Berkeley is known as a culinary paradise: the food here is not only delicious, but also driven in large part by local, organic, and sustainably-grown ingredients. In addition to the famous restaurants of the Gourmet Ghetto, the city boasts bustling thrice-weekly farmers’ markets that run the gamut of fresh produce, grass-fed hot dogs, and vegan enchiladas. But on a graduate student budget, a prix-fixe dinner at Chez Panisse might be a bit out of reach. Even at the markets, despite the undeniable value of supporting local farmers, a $4/pound price tag can sour even the sweetest organic peach.
So how are we starving students to take a seat at the smorgasbord of Berkeleyan bounty without breaking the bank? There are plenty of budget-friendly options for grocery shopping and eating out: Berkeley Bowl’s produce is a great value, especially for organic items, and many vendors at the farmers’ markets offer attractive deals near closing time or on less cosmetically perfect specimens. Vik’s Chaat House is a good bet for quality Indian on the cheap, and The Cheeseboard’s $2.50/slice gourmet pizza is worth the wait in line. But what kind of fare, dare I ask, can be had for free?
As it turns out, Berkeley abounds in opportunities for free food, and I’m not referring to the stale donuts sitting in your departmental lounge. One option is to gorge yourself on the free samples of those farmers’ market peaches, though you risk dirty looks and the ensuing guilt-driven purchases that effectively negate your entire free-sample strategy. (Or, I suppose, you could just endure the dirty looks.) Instead, I recommend heading over to Memorial Glade and checking out the campus Victory Garden. It’s a small plot and won’t be feeding any armies, but on most days this time of year you can find a few ripe tomatoes, summer squash complete with their blossoms, and, if you’re lucky, a late-season strawberry or two. Anyone is welcome to help themselves to the produce; if you don’t eat it, the worms will. And if you’d like to return the favor to the garden, you can help out with maintenance.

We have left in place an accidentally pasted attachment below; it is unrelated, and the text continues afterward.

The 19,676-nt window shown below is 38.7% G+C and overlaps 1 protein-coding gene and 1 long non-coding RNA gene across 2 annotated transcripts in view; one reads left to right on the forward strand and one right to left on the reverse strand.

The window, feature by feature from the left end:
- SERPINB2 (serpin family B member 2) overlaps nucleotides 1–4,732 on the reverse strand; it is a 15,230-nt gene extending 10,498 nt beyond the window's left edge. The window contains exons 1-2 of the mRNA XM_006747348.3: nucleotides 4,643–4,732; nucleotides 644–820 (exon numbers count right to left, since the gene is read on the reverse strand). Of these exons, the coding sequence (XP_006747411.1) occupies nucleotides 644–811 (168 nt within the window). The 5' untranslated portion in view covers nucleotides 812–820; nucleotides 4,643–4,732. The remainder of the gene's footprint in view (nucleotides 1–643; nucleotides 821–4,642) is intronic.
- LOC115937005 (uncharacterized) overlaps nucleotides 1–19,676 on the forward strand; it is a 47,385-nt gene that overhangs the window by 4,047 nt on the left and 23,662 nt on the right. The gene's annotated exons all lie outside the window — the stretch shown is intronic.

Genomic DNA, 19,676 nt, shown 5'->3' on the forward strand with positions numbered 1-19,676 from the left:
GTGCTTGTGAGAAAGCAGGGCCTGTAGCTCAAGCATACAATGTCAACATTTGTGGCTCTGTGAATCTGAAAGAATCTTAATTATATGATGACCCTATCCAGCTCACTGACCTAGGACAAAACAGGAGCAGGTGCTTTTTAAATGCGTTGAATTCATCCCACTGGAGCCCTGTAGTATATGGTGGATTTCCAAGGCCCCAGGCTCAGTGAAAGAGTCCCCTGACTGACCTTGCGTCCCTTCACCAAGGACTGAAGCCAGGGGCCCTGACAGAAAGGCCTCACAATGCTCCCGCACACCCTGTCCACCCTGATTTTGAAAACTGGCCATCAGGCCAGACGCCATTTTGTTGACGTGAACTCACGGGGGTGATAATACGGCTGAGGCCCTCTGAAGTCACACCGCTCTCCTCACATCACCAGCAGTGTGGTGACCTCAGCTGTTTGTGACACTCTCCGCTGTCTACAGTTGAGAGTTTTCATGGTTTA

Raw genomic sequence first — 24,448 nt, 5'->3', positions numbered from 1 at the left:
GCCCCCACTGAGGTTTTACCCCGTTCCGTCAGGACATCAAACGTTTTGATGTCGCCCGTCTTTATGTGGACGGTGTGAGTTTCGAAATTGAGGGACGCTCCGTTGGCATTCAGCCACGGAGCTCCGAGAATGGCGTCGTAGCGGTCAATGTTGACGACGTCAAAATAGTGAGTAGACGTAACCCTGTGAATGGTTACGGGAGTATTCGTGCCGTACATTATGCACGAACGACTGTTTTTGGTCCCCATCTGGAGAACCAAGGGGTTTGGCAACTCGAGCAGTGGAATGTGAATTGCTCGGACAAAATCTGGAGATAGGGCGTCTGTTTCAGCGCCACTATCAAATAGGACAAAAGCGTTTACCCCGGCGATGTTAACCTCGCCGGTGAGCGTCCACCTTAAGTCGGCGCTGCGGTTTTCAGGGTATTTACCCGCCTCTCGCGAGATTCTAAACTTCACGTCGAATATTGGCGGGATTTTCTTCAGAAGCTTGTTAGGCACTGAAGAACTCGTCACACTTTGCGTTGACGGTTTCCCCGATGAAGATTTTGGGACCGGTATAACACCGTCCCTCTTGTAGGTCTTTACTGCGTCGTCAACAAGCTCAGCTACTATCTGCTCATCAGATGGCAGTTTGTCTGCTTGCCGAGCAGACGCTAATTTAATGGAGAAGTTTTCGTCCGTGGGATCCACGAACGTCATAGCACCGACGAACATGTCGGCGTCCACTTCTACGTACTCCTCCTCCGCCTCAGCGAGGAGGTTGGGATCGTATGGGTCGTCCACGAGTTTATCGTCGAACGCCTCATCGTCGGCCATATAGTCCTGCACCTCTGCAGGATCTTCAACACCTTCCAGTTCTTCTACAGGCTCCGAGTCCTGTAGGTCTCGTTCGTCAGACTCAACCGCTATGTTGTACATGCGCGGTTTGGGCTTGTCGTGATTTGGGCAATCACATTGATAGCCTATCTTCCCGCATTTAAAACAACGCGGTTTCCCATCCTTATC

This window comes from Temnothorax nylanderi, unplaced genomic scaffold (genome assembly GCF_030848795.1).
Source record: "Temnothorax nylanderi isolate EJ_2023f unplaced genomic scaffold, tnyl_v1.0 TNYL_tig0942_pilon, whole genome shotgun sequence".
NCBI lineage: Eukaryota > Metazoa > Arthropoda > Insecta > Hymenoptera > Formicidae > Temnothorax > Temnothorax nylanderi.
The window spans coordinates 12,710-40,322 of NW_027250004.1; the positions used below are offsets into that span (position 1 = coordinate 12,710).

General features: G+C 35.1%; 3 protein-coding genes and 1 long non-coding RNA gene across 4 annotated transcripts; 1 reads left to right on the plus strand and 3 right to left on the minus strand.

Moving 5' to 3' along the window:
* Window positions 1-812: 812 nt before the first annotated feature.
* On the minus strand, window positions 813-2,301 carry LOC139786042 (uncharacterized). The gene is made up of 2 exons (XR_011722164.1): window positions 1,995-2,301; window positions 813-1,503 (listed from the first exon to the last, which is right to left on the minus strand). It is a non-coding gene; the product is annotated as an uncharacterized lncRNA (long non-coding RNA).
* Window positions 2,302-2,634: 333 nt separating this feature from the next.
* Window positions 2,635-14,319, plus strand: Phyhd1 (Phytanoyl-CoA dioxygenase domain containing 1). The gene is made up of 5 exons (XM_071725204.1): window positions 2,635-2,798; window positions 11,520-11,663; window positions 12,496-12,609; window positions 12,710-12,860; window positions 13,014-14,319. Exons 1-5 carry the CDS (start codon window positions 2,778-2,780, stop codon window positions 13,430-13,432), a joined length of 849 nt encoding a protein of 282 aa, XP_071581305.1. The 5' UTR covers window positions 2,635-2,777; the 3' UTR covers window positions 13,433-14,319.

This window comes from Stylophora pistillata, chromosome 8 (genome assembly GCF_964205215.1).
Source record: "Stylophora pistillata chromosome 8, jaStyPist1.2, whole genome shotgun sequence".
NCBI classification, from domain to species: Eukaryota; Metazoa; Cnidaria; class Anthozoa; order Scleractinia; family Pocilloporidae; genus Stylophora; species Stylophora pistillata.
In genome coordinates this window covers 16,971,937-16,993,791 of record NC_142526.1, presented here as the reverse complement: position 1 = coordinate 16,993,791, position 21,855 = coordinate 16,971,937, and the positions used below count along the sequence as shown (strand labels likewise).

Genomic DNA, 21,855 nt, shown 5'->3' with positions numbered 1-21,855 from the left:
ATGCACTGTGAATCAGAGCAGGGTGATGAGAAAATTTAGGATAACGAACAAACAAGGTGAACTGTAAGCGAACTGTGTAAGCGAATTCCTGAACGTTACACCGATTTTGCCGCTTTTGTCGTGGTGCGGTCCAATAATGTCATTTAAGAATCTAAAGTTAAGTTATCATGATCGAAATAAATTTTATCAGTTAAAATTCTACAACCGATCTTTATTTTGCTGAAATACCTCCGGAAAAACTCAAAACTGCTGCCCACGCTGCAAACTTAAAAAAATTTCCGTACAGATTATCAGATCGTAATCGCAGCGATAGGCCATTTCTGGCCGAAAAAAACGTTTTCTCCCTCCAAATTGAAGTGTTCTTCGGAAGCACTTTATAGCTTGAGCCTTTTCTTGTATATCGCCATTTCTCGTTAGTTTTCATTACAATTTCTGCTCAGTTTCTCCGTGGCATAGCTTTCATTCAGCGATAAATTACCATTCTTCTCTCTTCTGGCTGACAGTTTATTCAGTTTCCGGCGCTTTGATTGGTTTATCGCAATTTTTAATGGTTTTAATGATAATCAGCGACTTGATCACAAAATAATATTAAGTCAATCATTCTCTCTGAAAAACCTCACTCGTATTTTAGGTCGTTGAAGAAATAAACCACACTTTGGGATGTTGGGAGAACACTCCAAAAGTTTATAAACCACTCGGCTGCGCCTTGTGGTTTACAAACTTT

Or, even better, heed Voltaire’s advice and cultivate your own garden. It’s basically free, beyond the minimal initial overhead, and offers the reward of self-reliance. Herbs are probably the easiest to grow; put a pot of basil in a sunny window, water regularly, and you’re halfway to pesto. You can get herbs and pots at farmers markets or any nursery, and at some grocery stores. If you feel like branching out, try dwarf trees (Meyer lemons, sweeter than conventional ones, seem to love the Berkeley climate and produce like mad). Lettuces and other greens also grow well in pots – and can provide a welcome incentive to eat more salad.
Even if you can’t seem to keep your plants alive, super-local produce isn’t necessarily out of reach. On my way home from class, I walk by rampant rosemary bushes, grapevines, lemon trees, and aloe plants (useful not only as a skin salve but also as a digestive tea; the brave can drink the sticky juice straight). Of course, make sure you check with the residents before sampling any fare growing on private property, but chances are they’re having trouble keeping up with all the yield themselves. Or, if your neighbors weren’t planning on eating the fruits of their labor at all, they might appreciate your help: you’re saving them a messy treefull of rotten fallen apples.
So please: do your patriotic part to harvest the Victory Garden, pick up some herbs (and maybe just a few free samples…) at the farmers market, and scope out your neighborhood flora. With all the money you’ve saved up, maybe you can finally afford to eat at Chez Panisse. All you need now is a reservation.